I think I’ve gotten that all out of my system. I’m just trying to correct some of the misconceptions people have about our team and about Minor League Baseball in general.

Wednesday links:

  • Livan Hernandez signed with the Nationals. Stephen Strasburg, welcome to the Minor Leagues. There is little to no long-term downside to sending Strasburg to the minors out of Spring Training. There is considerable long-term downside to bringing him straight to Washington. I think the Nationals know that.
  • This article about Jake Peavy is mostly about his time in Mobile, but he came through Fort Wayne first.
  • Matt Stairs watched the US-Canada hockey game “from the edge of the Grand Canyon.” I don’t know why, but everything’s more entertaining when Matt Stairs says it.
  • Baseball America’s Top 100 Prospects list is out. Padres: Donovan Tate (53), Simon Castro (57), Jaff Decker (82), James Darnell (90). With the input of several people and the number of prospects, these rankings have to be incredibly tough to come up with.]

That’s it for now… Bowling tonight. My team is charging toward the top of the standings!

Take care!


Matt Stairs: Life Coach

Happy Monday!

First of all, TinCaps’ single-game tickets go on sale Tuesday. Buy them. Please. I don’t ask for much.

I’m kind of in a hurry to get out of here, but I feel compelled to share this: I’m not much of a hockey guy. Like baseball, it’s a sport that’s best enjoyed in person, not on TV. With that in mind, the USA-Canada hockey game last night was fantastic. I can’t remember the last time I was that into a game (of any sport) on television. If the NHL had half that intensity for its games, it would be the most successful sports league in America. That includes the NFL, MLB and NBA. I don’t care if nobody in the U.S. understands all the rules (I don’t), but go to a high-school basketball game and estimate how many people know the rules of that sport. When 10 people are in the stands whirling their arms around and yelling about traveling when it’s clearly not, you’ll see what I’m saying.

Also, if there was a National Curling League, wouldn’t you watch it? I know I would.

Monday thoughts:

  • More curling… Apparently Canadian fans are giving too much of a home-ice advantage. At least they care enough to show up and make noise, even if they’re not supposed to be loud.
  • “Swing like you live: hard.” – Matt Stairs. This coming from the guy who was coaching multiple high-school sports and lost a ton of weight on NutriSystem over the off-season before the Padres him to sign him. Can we just put him into the Hall of Fame the day he retires? More importantly, can the San Diego writers keep prodding him for soul-baring philosophies on a daily basis? Is “Deep Thoughts with Matt Stairs” the best ad campaign idea of all time? I can’t wait until March 18 when we get to Spring Training and the whole clubhouse is sitting around listening to Stairs in a toga, like Socrates on Bill and Ted’s Excellent Adventures.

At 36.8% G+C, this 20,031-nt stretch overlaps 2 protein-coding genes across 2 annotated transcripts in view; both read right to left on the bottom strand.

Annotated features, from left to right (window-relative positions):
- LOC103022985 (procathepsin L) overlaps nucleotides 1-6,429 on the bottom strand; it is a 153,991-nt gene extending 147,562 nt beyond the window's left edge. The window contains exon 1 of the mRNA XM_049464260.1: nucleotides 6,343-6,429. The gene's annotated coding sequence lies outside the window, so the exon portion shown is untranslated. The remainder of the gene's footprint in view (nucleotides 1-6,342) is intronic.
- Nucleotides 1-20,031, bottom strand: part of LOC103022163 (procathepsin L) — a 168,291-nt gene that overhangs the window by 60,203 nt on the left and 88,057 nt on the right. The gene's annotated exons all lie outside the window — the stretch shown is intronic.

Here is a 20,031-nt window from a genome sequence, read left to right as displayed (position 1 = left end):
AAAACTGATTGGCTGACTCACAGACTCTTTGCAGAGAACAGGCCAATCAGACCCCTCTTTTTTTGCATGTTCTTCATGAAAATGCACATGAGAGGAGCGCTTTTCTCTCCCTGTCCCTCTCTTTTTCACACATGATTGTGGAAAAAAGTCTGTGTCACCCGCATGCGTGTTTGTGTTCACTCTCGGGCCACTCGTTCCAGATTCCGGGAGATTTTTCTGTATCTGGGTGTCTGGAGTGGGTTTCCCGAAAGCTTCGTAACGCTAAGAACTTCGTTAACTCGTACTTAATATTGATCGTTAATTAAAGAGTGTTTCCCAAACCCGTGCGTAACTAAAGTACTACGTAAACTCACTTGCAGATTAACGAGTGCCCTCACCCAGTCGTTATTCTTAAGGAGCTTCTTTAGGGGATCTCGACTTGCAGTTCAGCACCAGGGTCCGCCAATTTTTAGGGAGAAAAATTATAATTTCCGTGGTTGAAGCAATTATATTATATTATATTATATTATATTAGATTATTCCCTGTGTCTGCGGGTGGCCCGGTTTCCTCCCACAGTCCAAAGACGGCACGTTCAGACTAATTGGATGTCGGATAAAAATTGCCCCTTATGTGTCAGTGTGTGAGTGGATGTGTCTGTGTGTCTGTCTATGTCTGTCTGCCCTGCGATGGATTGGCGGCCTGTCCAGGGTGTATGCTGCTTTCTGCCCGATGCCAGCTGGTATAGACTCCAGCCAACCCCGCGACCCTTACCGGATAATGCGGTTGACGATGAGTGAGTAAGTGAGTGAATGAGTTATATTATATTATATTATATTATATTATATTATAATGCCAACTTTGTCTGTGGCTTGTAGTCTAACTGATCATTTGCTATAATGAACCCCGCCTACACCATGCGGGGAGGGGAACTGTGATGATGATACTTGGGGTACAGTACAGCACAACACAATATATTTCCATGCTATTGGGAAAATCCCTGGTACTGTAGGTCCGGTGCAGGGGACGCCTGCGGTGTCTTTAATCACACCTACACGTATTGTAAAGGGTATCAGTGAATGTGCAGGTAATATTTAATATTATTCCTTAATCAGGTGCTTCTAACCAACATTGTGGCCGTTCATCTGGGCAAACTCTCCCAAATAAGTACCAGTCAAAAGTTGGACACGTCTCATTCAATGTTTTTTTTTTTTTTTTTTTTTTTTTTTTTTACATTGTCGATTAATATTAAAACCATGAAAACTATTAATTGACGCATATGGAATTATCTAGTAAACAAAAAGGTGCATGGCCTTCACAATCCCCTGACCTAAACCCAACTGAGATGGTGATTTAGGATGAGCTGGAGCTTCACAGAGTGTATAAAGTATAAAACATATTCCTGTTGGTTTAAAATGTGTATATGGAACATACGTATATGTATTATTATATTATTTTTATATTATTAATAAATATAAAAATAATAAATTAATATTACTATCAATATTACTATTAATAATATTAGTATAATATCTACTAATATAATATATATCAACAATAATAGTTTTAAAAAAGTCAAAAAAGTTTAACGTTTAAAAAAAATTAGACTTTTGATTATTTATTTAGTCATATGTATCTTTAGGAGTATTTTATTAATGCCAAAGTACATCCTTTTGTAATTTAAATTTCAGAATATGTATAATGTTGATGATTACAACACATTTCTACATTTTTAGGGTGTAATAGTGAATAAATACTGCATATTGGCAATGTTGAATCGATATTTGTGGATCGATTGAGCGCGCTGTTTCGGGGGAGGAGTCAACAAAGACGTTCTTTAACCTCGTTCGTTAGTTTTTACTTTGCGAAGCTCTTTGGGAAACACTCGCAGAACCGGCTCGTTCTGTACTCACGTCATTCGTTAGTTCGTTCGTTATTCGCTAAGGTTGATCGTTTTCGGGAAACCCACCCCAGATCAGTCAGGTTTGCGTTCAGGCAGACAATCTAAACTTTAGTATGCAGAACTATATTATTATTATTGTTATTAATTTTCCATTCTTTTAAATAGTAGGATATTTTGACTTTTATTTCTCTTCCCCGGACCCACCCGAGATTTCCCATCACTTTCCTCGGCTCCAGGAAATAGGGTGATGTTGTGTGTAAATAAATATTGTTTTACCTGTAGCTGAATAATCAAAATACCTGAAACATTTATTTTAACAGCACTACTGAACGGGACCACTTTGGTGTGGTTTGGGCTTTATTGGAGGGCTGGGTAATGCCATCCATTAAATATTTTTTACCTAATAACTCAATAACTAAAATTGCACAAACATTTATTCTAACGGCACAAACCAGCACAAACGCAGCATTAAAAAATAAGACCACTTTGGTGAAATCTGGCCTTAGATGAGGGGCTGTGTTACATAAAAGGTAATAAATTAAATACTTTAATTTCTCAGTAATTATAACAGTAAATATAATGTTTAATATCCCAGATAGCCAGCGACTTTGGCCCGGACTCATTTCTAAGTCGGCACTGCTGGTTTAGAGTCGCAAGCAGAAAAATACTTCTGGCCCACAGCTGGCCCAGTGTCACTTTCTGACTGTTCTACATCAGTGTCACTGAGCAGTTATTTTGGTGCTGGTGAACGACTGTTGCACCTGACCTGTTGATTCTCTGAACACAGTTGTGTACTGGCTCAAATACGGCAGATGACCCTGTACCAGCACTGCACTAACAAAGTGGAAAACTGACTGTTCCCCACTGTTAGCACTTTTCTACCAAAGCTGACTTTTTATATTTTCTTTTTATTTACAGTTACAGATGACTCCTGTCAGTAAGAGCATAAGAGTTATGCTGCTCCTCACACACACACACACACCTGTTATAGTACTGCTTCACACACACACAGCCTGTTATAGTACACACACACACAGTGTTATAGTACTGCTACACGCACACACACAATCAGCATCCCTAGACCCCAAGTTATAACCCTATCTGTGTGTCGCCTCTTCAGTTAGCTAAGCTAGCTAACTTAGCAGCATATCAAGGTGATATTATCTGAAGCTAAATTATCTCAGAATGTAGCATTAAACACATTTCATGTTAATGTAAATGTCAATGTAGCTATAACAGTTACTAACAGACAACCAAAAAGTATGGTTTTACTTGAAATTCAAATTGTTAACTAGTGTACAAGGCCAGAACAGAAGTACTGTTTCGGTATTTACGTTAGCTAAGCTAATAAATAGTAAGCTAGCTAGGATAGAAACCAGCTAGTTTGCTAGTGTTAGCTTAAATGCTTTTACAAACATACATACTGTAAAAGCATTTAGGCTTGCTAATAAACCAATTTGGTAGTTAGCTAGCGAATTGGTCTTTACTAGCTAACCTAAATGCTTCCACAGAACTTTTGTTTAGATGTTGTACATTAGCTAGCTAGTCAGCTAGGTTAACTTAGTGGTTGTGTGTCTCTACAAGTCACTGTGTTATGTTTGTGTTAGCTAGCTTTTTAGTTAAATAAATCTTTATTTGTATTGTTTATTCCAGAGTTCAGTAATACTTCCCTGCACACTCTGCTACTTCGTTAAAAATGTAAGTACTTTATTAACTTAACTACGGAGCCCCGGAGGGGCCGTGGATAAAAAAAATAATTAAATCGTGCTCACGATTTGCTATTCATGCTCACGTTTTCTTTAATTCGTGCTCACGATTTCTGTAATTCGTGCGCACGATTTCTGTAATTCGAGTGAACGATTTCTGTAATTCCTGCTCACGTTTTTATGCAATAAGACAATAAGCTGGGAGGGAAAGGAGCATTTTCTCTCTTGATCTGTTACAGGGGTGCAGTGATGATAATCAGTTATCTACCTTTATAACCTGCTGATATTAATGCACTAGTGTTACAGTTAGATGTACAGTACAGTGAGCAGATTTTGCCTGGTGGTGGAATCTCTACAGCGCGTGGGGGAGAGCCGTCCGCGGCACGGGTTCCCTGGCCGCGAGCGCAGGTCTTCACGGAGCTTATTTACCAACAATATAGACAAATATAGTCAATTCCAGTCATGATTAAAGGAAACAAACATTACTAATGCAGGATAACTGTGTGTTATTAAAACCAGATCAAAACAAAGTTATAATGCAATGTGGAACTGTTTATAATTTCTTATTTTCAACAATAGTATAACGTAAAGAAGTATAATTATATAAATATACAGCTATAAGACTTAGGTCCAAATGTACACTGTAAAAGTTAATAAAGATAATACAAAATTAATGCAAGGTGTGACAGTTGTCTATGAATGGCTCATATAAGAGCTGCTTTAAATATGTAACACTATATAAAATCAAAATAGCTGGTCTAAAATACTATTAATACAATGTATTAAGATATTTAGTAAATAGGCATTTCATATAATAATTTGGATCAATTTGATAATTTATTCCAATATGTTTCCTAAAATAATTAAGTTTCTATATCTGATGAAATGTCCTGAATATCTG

• Grady Fuson got a job with the A’s. He was the Padres’ VP of Scouting/Player Development, which means he was in charge of the minor-league system and one of the main guys in charge of the draft. He was let go during the off-season and it didn’t take him long to get back to the A’s, where he worked earlier in his career.
  • The TinCaps visited City Hall today. I took a camera and remembered that I don’t miss working on the other side of the news media. At all.

That’s all for today. Take it easy!


Antawn? Favre? Cmoe On!

Happy Friday!

I talked to Nate Stewart, the TinCaps’ athletic trainer, the other day and he said Peoria, Arizona is a complete and utter madhouse with Padres’ and Mariners’ Spring Training starting up. I guess I didn’t think of those two fan bases as rabid enough to pack an entire town for Spring Training, but I’m glad they have.

My Cavaliers made a HUGE trade the other night, picking up Antawn Jamison for virtually nothing but a draft pick. I’ve been doing backflips ever since. If they don’t get to the NBA Finals, something is seriously wrong. Only in the NBA can a team trade a star (Jamison) for a player (Zydrunas Ilgauskas) and a draft pick, release the player and still consider it a good long-term deal. The NBA: Where expiring contracts happen.

More important than a league where a major rule (traveling) is ignored is the ignoring of phonics in Antawn Jamison’s name. Generally when things are spelled one way, they are pronounced that way. Example: Antawn should be pronounced AN-tonn. Instead, because of a Jaff Decker-esque birth certificate snafu, Antawn is pronounced Antoine. Makes sense, right? So now we have Antawn and this guy both just transposing letters all willy-nilly and nobody seems to care. As someone who enjoys the English language and phonics, I am appalled by the lack of spelling ability in the delivery rooms of American hospitals, whether it’s nurses or parents.

Which reminds me… When I was home over the holidays, I talked to one of my high-school friends who is about to finish her residency and become a doctor. Part of the residency is working in the delivery room and filling out birth certificates. To make a long story short, spelling things the way they sound is apparently not a prerequisite when it comes to naming children, and on more than one occasion, she had to refer to an apostrophe as a “comma in the sky” before some people realized that’s what they were trying to put in their child’s name. I’m not trying to come off like a jerk, but as a broadcaster, I have a special appreciation for the Antoine Walkers, Adrian Gonzalezes and Tom Seavers of the world. They make my life easier.

Now to more important things, like dog shows. I’ve often said the worst dog in the world is better than the best cat in the world, and I won’t be convinced otherwise. Unfortunately, dog shows make a mockery of dogs by making them look like Cosby Kids and other non-dog beings. I thought things were getting better when a beagle won the Westminster Kennel Club show a couple years ago, but I was wrong. I don’t claim to be an expert, but any dog show where it takes 100 years for a beagle to win and a Labrador has never won is not a legitimate competition. Pick dogs which people actually own and include a frisbee-catching competition and I’ll become interested. Until then, Dave Letterman’s Stupid Pet Tricks are the definitive dog show for me.